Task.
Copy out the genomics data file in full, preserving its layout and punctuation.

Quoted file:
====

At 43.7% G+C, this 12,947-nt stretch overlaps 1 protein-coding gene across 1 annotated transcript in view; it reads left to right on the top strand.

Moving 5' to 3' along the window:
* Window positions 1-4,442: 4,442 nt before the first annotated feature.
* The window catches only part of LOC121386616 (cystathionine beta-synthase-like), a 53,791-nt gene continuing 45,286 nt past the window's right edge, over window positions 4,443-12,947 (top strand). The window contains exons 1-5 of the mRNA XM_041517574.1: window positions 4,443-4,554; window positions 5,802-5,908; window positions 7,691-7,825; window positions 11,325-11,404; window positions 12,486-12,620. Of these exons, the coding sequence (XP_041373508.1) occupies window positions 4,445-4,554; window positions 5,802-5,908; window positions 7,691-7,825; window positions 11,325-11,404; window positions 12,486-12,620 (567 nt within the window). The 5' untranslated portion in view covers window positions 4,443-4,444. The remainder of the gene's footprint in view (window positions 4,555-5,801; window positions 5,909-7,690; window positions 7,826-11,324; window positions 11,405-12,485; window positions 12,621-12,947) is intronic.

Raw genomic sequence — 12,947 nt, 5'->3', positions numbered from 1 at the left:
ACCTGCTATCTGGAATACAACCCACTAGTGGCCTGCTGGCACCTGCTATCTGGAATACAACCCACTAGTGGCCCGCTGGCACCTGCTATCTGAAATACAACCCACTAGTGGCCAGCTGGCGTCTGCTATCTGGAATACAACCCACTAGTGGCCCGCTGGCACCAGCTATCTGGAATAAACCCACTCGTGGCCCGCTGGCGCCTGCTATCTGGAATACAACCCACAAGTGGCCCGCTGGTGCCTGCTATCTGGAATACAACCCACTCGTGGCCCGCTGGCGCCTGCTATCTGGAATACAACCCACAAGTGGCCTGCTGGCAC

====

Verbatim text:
At 43.7% G+C, this 12,947-nt stretch overlaps 1 protein-coding gene across 1 annotated transcript in view; it reads left to right on the top strand.

Moving 5' to 3' along the window:
* Window positions 1-4,442: 4,442 nt before the first annotated feature.
* The window catches only part of LOC121386616 (cystathionine beta-synthase-like), a 53,791-nt gene continuing 45,286 nt past the window's right edge, over window positions 4,443-12,947 (top strand). The window contains exons 1-5 of the mRNA XM_041517574.1: window positions 4,443-4,554; window positions 5,802-5,908; window positions 7,691-7,825; window positions 11,325-11,404; window positions 12,486-12,620. Of these exons, the coding sequence (XP_041373508.1) occupies window positions 4,445-4,554; window positions 5,802-5,908; window positions 7,691-7,825; window positions 11,325-11,404; window positions 12,486-12,620 (567 nt within the window). The 5' untranslated portion in view covers window positions 4,443-4,444. The remainder of the gene's footprint in view (window positions 4,555-5,801; window positions 5,909-7,690; window positions 7,826-11,324; window positions 11,405-12,485; window positions 12,621-12,947) is intronic.

Raw genomic sequence — 12,947 nt, 5'->3', positions numbered from 1 at the left:
ACCTGCTATCTGGAATACAACCCACTAGTGGCCTGCTGGCACCTGCTATCTGGAATACAACCCACTAGTGGCCCGCTGGCACCTGCTATCTGAAATACAACCCACTAGTGGCCAGCTGGCGTCTGCTATCTGGAATACAACCCACTAGTGGCCCGCTGGCACCAGCTATCTGGAATAAACCCACTCGTGGCCCGCTGGCGCCTGCTATCTGGAATACAACCCACAAGTGGCCCGCTGGTGCCTGCTATCTGGAATACAACCCACTCGTGGCCCGCTGGCGCCTGCTATCTGGAATACAACCCACAAGTGGCCTGCTGGCAC